Please .... "Follow" me so I know I am being read

Friday, October 23, 2009


Ok, time to explain some things. Since my wake, mom and dad have been asked why there was a mixing spoon in my casket and they have realized that there are a lot of people who don’t know of some of my idiosyncrasies, so

The “infamous spoon” – I could never really use a “binky” (pacifier), my tongue was too big for my mouth (a Down Syndrome trai) and a “binky” just kept slipping out so when I wanted something in my mouth, I would chew on my fingers. And I do mean chew….not put my finger in my mouth, but actually chew, and to such a point that I still had calluses, from chewing, on my finger when I passed. One day while mom was cooking dinner, and after having tried everything imaginable to stop me from chewing my finger, mom just pulled my hand from my mouth and handed me the spoon she was using. I ofcourse put it right into my mouth and liked it but more importantly, it had what mom and dad started to refer to as “skake-a-bility”. If I held it just right (still no one else can quite do it), it would shake in a wobbly kind of way that looked like it was floating. I liked the spoon but it really looked funny so mom and dad would try to give me other things to hold but hey never matched he “skake-a-bility” of the spoon so eventually, they just gave in and bought several spoons for me. And guess what ?. What I was doing actually has a name:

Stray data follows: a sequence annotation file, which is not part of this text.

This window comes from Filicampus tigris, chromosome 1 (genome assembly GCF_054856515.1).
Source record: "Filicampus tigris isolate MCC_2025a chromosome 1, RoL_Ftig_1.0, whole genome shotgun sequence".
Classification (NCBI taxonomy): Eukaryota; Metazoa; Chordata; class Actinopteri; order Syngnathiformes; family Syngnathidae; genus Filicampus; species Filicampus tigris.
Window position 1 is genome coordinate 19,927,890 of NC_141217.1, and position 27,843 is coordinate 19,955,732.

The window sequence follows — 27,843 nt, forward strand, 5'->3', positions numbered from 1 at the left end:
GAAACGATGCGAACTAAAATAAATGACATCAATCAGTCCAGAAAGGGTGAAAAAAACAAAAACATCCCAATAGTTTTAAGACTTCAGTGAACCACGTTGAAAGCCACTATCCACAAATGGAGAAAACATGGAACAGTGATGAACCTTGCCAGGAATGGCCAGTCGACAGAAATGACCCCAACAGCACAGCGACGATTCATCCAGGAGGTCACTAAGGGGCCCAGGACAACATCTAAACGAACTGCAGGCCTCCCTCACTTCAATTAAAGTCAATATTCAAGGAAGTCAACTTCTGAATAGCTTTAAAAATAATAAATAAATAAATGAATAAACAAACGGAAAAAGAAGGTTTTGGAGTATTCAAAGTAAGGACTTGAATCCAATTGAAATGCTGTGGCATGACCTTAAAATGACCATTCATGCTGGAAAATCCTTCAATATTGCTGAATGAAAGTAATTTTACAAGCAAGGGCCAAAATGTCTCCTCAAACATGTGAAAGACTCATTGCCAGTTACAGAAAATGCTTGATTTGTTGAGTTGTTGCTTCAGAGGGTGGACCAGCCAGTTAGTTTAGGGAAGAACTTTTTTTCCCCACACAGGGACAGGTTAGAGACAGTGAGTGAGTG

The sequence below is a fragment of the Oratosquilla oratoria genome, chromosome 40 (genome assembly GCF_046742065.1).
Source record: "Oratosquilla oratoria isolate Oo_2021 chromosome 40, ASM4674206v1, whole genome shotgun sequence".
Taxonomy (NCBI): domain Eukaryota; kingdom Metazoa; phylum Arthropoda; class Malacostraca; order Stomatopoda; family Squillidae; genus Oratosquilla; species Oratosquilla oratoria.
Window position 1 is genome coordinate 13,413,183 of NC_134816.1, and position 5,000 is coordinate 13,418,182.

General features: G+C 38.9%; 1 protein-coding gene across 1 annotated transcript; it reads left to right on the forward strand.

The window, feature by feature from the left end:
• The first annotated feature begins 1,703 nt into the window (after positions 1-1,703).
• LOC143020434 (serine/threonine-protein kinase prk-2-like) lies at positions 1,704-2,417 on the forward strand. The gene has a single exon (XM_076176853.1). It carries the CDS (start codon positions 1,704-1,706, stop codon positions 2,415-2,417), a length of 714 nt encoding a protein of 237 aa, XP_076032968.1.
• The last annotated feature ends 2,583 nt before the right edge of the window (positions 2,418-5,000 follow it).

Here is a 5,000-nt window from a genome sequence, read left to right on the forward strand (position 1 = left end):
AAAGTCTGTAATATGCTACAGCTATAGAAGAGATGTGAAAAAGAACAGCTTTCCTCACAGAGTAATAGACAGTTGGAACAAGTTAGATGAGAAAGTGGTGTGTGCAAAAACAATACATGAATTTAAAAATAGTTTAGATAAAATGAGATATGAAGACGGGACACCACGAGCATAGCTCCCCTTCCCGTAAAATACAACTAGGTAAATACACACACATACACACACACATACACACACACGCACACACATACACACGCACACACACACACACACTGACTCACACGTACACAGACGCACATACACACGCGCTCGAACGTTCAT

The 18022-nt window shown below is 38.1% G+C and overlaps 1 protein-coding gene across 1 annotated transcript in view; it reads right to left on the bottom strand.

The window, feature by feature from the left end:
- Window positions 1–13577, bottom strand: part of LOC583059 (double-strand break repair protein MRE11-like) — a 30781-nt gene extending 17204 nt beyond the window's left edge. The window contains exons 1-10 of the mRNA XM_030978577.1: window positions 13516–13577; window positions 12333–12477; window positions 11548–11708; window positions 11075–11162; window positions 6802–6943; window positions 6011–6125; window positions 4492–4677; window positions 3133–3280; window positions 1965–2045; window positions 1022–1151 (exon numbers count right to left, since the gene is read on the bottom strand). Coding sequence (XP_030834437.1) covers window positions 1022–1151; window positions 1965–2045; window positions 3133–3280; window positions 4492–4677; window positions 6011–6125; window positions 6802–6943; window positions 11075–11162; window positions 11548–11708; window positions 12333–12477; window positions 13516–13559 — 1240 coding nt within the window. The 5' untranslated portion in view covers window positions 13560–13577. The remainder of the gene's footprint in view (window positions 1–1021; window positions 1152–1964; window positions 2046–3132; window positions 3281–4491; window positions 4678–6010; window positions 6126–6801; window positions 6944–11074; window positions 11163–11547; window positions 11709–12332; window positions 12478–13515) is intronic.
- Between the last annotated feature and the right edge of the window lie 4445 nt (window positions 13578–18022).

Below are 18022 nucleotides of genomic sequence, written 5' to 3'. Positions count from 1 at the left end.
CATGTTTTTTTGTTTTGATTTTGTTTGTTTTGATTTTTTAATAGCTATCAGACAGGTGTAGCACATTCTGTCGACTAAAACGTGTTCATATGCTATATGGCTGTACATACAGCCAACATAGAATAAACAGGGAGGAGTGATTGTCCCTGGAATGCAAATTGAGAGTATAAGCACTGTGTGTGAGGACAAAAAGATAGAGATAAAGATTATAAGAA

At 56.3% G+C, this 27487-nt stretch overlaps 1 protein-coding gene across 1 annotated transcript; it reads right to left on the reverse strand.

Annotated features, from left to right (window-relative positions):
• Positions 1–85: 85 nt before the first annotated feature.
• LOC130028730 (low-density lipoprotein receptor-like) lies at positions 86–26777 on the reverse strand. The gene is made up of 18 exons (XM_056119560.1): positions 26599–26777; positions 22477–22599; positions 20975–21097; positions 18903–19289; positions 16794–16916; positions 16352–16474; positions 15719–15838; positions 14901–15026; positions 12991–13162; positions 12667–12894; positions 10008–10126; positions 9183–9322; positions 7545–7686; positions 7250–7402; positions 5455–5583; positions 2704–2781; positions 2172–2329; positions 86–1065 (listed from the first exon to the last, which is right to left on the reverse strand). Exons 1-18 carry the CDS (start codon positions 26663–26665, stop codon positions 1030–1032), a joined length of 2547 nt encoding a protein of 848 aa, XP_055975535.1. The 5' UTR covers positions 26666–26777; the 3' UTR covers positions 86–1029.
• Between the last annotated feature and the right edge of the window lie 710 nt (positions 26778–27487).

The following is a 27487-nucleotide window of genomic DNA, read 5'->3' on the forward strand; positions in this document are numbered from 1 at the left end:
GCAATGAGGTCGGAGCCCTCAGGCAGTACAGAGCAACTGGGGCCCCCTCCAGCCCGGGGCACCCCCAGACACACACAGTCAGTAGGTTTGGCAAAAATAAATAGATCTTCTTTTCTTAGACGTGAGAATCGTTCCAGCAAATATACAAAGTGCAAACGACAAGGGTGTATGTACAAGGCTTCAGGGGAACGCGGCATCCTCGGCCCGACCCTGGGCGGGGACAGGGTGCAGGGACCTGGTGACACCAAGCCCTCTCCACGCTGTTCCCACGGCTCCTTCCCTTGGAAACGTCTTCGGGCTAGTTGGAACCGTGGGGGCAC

Self stimulation is a key aspect of autistic children (Remember, I had Asberger’s Syndrome also which is a form of Autism). While other children and adults cannot understand why the autistic child does this behavior it is something they are rather obsessive about and seemingly unable to stop. This behavior is also commonly referred to as stimming. Stimming is a repetitive behavior that keeps the child engaged in their own world but serves to stimulate their senses in some form or another. It is often used to help the child regulate themselves in a stressful environment.

Many children with autism have difficulties interpreting sensory information. Whether the world seems to rough, too bright, too loud or any other number of things, it all boils down to their minds not properly coping with the world around them. Stimming is one way that the autistic child can bring back control of their world. These behaviors are the child's way of working out things in their world that don't seem right or to cope with a stressful situation. The positive side to stimming, is it is a calming behavior which help the child to regulate themselves and overcome a situation of stress or upset.

Over time, I became known for my spoon – in fact when I went to the hospital this last time, my spoon and Gameboy (more on he Gameboy in a minute) were in the admission notes and several times mom and dad found out hat one of my Dr’s learned I was there because they saw the familiar name and the mention of the spoon confirmed that it was me……

So I guess the spoon was as much a part of me as your glasses might be to you. Mom and dad always had one with them …they even had to take it through airport security because I had to have it -- and I’ll bet you didn’t know that a mixing spoon is considered a deadly weapon by some of the Bradley Airport security people … So, mom and dad just couldn’t NOT put one with me.

1 comment:

  1. I remember the first time I met Andrew he was showing off his ability to "float" the spoon - floating spoons is a talent I have yet to master


Note: Only a member of this blog may post a comment.